So I have purchased a Server from https://www.kimsufi.com/fr/index.xml, KS-5A to be exact.

Kimsufi only give you 1 Public IP address and 1 NIC to work with, and you cannot purchase more.

I have installed ESXi to the Server and I am attempting to setup about 5-6 Virtual machine that I wish to connect to the internet.

As far as I understand ESXi doesn't do routing, so I installed Pfsense to a VM to do the routing for me and giving me a LAN to work with.

My pfsense currently cannot communicate with the Management Network(Public IP), during setup I did. em0(WAN) then em1(LAN) and I didn't get any IP address assigned to the WAN interface but I did however get to the LAN allowing me to access the router via web GUI on the Windows 7 Machine.

How can I setup the network so I can pass a connection through the ESXi Host to the Pfsense router to then manage the internal LAN for the Virtual machines to connect outside.

I am not bothered by firewalls and security. All that matters is the virtual machines being able to connect to the internet without interfering with each other.

Other methods where Pfsense is not needed and still allow the virtual machines to connect to the internet without having more than 1 Public IP address I am open to.

I have been trying to work this out for weeks, Thanks in advanced.

  • Your VMWare ESXi needs to support NAT from the management IP to the private VM network. From what I read after short googling, ESXi doesn't provide NAT, so this cannot be done with VMWare. This can be done with XEN / KVM / LXC. Nov 30, 2014 at 12:20
  • You could always use the IPv6 /64 block you're assigned with your server... if Britain's ISPs weren't about 10 years behind in getting IPv6 to their customers! Also, your image has gone missing. Mar 28, 2015 at 18:15
  • Kimsufi doesn't give you an IPv6 IP range as far as I know. I have however moved onto a different host which allowed me to do this now with more IPv4 address that I could assign. And I had removed my image from my Imgur account by accident, can't get it back, I could "paint" another one.
    – Lero
    Mar 29, 2015 at 12:11

1 Answer 1


What you need to do is create 2 virtual switches. First one will be connected to a network interface with public IP and other one will be for internal use.

Connect pfSync to both, while all other VMs should be connected only to internal switch. Then set up NAT in pfSync.

But, problem is you only have 1 public IP at your disposal, and that IP should be transferred from VmWare to pfSync, while new MGMT ip should be set in the private network. Then you should set up port forwarding on pfSync so that you are still able to access VmWare.

But, if you try to do it without backdoor (eg. server ILO, DRAC or some similar remote access console software - or direct physical access - which you don't have for hosted server), you can easily end up without any access to either VmWare or pfSync. So, I wouldn't do it without backdoor.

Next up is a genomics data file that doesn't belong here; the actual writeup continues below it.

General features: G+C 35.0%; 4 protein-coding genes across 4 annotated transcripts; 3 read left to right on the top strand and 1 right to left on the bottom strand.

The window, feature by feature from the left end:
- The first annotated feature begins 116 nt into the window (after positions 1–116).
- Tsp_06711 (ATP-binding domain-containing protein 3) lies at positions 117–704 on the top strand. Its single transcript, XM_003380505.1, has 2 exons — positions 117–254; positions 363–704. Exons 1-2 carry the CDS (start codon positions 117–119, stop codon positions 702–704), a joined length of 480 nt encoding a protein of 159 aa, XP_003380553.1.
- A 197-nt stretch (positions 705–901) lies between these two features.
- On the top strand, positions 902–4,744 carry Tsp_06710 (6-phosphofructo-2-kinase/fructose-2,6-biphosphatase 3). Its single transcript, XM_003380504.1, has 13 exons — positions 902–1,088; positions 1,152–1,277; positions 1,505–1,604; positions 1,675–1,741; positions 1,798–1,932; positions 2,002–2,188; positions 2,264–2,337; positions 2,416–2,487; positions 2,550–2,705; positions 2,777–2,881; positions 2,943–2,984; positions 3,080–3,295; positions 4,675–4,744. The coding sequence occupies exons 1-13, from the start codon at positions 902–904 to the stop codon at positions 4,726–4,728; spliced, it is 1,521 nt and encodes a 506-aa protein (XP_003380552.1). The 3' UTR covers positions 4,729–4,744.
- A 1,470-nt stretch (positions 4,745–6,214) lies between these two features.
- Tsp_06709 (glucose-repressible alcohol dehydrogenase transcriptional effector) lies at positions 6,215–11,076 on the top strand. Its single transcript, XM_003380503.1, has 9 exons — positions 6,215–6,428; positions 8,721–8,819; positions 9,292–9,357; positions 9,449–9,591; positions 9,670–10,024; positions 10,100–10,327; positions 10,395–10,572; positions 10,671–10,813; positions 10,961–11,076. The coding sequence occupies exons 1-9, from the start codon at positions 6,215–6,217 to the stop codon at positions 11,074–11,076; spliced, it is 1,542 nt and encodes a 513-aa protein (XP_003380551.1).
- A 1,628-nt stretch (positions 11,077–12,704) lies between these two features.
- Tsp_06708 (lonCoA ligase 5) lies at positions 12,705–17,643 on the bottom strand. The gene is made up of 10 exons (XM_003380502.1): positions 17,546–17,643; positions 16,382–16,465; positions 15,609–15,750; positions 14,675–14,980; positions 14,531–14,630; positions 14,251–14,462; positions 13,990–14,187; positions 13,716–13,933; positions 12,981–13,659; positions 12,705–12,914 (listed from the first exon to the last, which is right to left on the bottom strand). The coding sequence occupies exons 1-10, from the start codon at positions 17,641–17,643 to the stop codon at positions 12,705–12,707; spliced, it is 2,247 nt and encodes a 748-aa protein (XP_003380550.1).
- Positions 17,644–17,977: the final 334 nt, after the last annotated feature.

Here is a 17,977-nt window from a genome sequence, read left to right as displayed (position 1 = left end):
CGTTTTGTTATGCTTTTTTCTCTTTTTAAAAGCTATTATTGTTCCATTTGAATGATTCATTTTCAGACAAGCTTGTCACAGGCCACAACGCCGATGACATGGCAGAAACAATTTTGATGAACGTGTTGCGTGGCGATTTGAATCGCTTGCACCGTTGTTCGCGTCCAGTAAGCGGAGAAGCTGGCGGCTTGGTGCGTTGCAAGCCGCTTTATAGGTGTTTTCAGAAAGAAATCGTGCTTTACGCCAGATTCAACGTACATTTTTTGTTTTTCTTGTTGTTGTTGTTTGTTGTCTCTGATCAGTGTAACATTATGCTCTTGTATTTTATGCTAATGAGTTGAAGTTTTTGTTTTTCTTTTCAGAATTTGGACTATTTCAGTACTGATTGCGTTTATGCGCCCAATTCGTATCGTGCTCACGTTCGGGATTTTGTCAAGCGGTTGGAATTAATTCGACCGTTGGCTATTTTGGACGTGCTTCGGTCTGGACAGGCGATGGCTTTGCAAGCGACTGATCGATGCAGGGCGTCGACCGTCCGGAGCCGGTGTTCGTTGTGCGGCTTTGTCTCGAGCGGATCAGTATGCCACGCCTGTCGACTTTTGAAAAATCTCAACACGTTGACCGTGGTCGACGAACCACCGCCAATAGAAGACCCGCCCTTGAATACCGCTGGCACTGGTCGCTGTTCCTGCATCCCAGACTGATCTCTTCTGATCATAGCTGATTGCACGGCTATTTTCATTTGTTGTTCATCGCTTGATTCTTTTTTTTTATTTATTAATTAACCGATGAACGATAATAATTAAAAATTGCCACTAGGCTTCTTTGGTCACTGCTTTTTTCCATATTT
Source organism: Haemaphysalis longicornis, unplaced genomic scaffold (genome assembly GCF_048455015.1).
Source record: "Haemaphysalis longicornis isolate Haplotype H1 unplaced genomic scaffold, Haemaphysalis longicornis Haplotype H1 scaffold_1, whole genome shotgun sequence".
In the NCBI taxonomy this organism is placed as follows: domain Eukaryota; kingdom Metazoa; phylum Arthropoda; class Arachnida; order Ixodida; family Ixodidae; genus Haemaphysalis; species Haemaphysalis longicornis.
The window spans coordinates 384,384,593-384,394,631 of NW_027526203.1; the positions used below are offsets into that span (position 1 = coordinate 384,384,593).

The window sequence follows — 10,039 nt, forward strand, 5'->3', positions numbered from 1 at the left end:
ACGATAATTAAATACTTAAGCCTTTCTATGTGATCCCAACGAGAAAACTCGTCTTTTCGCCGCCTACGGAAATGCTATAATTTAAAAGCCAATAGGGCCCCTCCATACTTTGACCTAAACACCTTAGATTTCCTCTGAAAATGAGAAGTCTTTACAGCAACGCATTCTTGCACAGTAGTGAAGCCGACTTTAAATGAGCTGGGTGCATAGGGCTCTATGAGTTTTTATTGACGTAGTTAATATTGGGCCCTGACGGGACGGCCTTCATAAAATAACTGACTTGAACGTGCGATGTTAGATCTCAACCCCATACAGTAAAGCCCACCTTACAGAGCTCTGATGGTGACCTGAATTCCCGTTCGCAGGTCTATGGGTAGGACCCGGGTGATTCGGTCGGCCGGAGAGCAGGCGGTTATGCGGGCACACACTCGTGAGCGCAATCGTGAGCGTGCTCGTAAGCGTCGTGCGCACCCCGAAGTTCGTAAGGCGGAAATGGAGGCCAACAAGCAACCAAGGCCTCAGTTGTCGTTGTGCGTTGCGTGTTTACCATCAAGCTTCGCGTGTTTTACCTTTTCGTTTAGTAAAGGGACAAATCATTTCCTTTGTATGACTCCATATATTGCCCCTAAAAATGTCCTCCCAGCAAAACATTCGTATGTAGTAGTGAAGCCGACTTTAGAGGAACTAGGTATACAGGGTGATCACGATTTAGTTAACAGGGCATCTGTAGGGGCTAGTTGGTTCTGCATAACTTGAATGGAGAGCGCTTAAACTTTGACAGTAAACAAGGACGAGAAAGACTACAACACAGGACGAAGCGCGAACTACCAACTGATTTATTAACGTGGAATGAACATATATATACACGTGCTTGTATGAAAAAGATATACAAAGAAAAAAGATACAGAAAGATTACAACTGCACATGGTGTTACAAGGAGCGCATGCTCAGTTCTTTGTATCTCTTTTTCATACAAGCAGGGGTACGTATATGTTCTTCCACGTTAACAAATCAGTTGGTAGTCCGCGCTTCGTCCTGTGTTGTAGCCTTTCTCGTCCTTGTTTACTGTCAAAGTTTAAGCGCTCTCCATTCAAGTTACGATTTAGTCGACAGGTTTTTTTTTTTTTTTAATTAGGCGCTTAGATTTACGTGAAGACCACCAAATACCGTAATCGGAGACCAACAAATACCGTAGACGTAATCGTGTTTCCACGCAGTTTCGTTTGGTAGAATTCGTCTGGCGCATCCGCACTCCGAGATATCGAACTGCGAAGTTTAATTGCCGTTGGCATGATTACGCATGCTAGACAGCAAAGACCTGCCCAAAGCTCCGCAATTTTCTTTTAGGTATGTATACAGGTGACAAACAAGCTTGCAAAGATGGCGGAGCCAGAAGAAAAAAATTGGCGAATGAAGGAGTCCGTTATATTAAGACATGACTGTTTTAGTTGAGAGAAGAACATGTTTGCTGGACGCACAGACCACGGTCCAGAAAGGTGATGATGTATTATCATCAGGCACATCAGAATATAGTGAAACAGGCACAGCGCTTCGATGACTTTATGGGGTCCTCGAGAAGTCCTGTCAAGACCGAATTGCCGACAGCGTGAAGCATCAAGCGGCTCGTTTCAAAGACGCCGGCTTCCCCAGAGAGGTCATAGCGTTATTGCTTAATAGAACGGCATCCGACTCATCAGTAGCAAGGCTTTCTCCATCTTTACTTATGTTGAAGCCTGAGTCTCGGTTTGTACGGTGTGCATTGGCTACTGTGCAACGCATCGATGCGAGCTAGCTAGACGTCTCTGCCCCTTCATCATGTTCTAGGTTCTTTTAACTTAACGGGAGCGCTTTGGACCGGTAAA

On the other hand, I suggest you to use some other OS - which supports NAT and routing out of the box - as a native installation instead of VmWare ESXi.

In short: you are missing either physical/virt console access, or another IP to set this up properly and safely.

  • i.imgur.com/wjRSuvY.png i.imgur.com/iolFjng.png i.imgur.com/XPrRbL4.png Are all the OS I have available. I had used Proxmox and managed to bridge the connect to have internet but it doesn't offer 3d Support. That's why I went with ESXi. Any of those that will do NAT and 3d support without having to pay for a license I will gladly change to.
    – Lero
    Nov 30, 2014 at 12:35
  • Interesting that I got downvoted for this answer, could somebody explain to me what did I write wrong? I'm eager to learn if I'm mistaken. Nov 30, 2014 at 18:16
  • I currently don't have enough rep to downvote. I agree with your answer just wondering if you have any say on my comment to your answer. Then I could accept it.
    – Lero
    Nov 30, 2014 at 20:07
  • What is 3d support ? PS. from that list - citrix XenServer is as close to ESXi as possible, and since it's the linux under the hood, I guess some kind of NAT would be possible to hack into it. Offcourse you will need the knowledge of Linux routing (iptables, ip route, ip rule) to do it correctly. Nov 30, 2014 at 22:41
  • 3D Support is, giving the virtual machine support to "Long story short" play games, it gives you the capability to run software that requires 3D acceleration. ESXi has an option to enable 3d support which is why I used it. Proxmox does not. And Citrix XenServer, I had used briefly allows you to do GPU pass-though, which for me doesn't work because of lack of GPU in the Server I am renting.
    – Lero
    Nov 30, 2014 at 23:58

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